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Fear of Insignificance

Is Your Memoir Silenced by the Fear of Insignificance?

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Fear of insignificance may be a BIG writer’s block From my own memoir-writing experience and from witnessing the creation experience of memoir writers I have coached, I have found it useful to work with a subcategory of fear as a writing block. Many of us have been silenced by the FEAR OF INSIGNIFICANCE.

From my own memoir-writing experience and from witnessing memoir writers I have coached, taught and edited, I have found it useful to work with a subcategory of fear as a writing block. This subcategory is, of course, fear of insignificance. Many of us have been silenced by the FEAR OF INSIGNIFICANCE. I have myself and I am fairly sure you have also been on occasion.

If you are writing only for family and friends, you need not fret about your story being insignificant. Your audience will appreciate your memoir. However, if you are writing for a larger audience, fear of insignificance can paralyze you.

There is a difference between fear of insignificance and fear of mediocrity.

Fear of insignificance is a close fear to mediocrity with which it sometimes confused, but clearly the two are different. Fear of mediocrity is about the writing itself—your style, the vocabulary you have used, the organization you gave to your story. The writer who is caught in fear of mediocrity is afraid of not being a good writer. Perhaps a hack or, at the very least, a keyboarder rather than a real writer!

Fear of insignificance is different. It is about the content of the writing. When a writer is afraid of insignificance, the writer is afraid of having nothing to say—or at least of having nothing significant to say, nothing of value. This writer is afraid ultimately of being insignificant as a person. A person who lives and thinks and feels at a shallow level. Insignificance as a person makes insignificance as a mediocre writer pale!

While I believe strongly that we all have a story that is worth telling and writing and that we can all learn to write more meaningfully, we are not all able right off to write a story that will captivate another person, a reader. So, the fear of insignificance is realistically based in the possibility of an insignificant vision, the sort of thinking that only an insignificant person has.

There is a solution. To cut to the chase, I would say a writer’s solution to a fear of insignificance lies in going beyond the mechanics of writing—not focusing on writing better prose. To combat fear of insignificance, a writer must focus on theme. Sometimes a writer begins writing with theme in mind and sometimes it takes a whole lot of writing to arrive at one’s theme. Whatever your access, theme is at the base of writing a significant memoir

Your “hero’s journey” is at the base of understanding your theme.

The concept of the hero’s journey comes to us from Greek mythology and involves slaying of minotaurs and severing Medusa’s head. In modern psychology, the hero’s journey is less bloody as it involves doing difficult tasks with success—although what success is can be open to interpretation.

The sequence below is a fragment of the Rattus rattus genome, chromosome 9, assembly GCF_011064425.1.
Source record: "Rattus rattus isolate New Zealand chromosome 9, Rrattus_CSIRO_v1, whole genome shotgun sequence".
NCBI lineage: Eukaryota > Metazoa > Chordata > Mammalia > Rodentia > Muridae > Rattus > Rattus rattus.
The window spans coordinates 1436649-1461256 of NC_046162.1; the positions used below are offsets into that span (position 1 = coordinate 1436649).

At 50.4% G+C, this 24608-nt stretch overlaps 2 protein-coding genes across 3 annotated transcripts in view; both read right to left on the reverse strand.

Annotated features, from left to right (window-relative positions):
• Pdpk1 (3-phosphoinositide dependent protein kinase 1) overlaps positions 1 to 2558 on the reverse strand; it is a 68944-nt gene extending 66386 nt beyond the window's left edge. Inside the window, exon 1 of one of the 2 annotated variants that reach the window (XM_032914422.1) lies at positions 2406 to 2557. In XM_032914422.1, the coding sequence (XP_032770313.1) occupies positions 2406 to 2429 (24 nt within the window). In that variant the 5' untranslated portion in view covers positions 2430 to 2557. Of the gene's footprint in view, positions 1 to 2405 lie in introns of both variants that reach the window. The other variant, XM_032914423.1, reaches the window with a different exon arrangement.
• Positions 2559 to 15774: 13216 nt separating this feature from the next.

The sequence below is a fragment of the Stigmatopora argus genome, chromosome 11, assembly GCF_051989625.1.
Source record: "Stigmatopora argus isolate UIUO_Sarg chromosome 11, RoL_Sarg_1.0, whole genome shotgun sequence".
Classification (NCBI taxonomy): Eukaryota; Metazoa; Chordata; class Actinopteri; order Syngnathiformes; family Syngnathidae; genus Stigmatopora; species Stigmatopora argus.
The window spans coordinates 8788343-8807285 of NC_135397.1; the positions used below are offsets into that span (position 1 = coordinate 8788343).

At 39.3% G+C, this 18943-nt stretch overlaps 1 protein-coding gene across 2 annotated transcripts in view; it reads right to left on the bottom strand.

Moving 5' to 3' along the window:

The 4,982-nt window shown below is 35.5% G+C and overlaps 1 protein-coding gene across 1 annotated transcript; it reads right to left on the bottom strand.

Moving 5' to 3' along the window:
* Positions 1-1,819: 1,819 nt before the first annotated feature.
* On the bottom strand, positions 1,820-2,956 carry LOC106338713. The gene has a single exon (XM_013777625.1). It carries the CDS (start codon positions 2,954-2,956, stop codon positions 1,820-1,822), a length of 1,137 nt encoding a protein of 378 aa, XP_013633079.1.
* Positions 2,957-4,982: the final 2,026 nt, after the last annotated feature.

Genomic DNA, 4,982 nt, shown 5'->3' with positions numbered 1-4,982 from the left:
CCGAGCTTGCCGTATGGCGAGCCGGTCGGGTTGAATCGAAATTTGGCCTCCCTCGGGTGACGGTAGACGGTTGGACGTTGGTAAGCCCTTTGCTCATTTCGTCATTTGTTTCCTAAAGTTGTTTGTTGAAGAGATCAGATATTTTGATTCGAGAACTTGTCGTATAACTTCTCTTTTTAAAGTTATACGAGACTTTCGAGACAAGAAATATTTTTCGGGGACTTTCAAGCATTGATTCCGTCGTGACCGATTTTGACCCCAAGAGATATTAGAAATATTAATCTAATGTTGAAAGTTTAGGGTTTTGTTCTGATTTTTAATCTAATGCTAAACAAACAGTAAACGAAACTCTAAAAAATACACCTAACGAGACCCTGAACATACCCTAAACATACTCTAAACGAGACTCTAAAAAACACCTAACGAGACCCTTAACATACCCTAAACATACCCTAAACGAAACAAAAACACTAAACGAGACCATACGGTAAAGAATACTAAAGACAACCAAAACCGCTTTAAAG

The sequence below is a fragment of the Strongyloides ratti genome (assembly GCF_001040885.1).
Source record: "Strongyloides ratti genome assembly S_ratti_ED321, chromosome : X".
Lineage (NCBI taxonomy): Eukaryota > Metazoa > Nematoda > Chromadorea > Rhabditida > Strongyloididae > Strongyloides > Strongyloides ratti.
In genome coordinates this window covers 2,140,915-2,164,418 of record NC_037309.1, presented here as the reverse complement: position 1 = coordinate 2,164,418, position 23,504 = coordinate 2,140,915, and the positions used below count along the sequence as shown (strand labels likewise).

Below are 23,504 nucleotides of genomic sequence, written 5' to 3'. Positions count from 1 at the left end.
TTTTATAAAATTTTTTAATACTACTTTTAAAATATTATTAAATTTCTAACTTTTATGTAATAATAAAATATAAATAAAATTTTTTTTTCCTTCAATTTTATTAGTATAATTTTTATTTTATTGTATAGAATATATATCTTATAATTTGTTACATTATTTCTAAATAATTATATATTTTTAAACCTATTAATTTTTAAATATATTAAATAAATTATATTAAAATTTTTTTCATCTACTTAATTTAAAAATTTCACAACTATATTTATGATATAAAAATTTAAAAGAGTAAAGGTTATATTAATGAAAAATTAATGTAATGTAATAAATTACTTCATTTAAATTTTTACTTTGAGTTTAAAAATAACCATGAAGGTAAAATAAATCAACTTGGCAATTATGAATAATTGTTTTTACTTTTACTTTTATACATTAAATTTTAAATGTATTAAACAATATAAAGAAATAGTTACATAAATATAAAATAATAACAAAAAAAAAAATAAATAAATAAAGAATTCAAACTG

Perhaps by taking care of an autistic child, you learned about love, or by caring for a dying parent, you re-evaluated what was important in your life. These commitments led to your life’s theme and ultimately to your memoir’s theme.

It possible, of course, to find a significant theme but when expressed easily slips into insignificance, a cliché: “Life is tough,” “Work hard if you want to win,” “Love conquers all.” But, as I noted earlier, the same thoughts that can become clichés can also rise to sublime insight.

You can lift your theme from a tired iteration of a pithy saying to a deep insight, by exploring your experience, your feelings and your actions with fearless honesty. Ultimately, I would say—for myself at least—that all theme worth writing about can only be found in relation to your hero’s journey.

How to find the hero’s journey? There are many ways, but one has to do with those tasks in life which you simply had to undertake—want to or not— and which, having done them, gave you a sense of the rightness of your undertaking. Often, you undertook the hero’s journey with reluctance and dread but you sensed it was the right thing to do and you did it.

I have written elsewhere specifically about the hero’s journey. If you are interested in knowing more, you can check out both my posts and the many other writings that have been produced about the subject.

Once the writer connects with his or her hero’s journey, the story becomes much bigger. It becomes a universal story that can inspire readers. The desire to undertake our own individual hero’s journeys successfully is perhaps what unites all of us. Writing a well-articulated hero’s journey in psychologivcal terms can be exciting—no matter how small the exterior actions prove to be.

This sort of writing—especially in the memoir—can much more easily capture the reader’s attention and circumvent the real possibilities of insignificance.

In conclusion

Whatever you do today write a bit on your memoir.

[to see this as a YouTube video, click here.]

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